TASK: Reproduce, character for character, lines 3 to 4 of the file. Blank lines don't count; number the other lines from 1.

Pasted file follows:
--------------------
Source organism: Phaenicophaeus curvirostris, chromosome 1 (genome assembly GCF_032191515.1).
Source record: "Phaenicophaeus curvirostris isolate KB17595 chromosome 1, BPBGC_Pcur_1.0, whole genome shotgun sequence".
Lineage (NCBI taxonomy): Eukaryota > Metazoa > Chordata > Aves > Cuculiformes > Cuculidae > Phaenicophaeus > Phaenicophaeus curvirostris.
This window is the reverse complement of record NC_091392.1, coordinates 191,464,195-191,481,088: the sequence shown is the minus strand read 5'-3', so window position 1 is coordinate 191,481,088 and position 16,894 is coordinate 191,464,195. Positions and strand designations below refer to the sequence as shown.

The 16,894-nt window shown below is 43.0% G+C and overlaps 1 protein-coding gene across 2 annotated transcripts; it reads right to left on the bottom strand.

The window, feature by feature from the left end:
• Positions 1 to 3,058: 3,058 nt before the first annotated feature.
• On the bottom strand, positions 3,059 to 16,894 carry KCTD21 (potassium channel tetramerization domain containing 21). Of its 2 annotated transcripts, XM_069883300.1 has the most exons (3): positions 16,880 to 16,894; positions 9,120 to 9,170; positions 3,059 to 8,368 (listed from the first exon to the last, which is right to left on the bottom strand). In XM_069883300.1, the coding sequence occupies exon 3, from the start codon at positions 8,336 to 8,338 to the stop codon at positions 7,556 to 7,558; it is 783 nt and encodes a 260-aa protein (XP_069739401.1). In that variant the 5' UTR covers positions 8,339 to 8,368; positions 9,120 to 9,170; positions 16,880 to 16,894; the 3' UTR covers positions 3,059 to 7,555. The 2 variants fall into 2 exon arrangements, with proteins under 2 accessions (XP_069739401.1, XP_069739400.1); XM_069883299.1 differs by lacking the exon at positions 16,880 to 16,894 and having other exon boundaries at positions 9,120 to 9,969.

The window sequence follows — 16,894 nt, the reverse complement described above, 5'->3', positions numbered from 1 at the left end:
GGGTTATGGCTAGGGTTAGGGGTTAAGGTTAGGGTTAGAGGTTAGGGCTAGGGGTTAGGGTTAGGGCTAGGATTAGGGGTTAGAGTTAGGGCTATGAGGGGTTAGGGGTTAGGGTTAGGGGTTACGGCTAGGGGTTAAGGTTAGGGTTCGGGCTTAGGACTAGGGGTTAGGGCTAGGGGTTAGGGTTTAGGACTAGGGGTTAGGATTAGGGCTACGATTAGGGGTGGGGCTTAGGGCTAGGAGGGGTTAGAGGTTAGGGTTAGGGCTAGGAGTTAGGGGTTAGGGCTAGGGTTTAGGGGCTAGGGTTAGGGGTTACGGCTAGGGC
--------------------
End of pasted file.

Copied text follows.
Lineage (NCBI taxonomy): Eukaryota > Metazoa > Chordata > Aves > Cuculiformes > Cuculidae > Phaenicophaeus > Phaenicophaeus curvirostris.
This window is the reverse complement of record NC_091392.1, coordinates 191,464,195-191,481,088: the sequence shown is the minus strand read 5'-3', so window position 1 is coordinate 191,481,088 and position 16,894 is coordinate 191,464,195. Positions and strand designations below refer to the sequence as shown.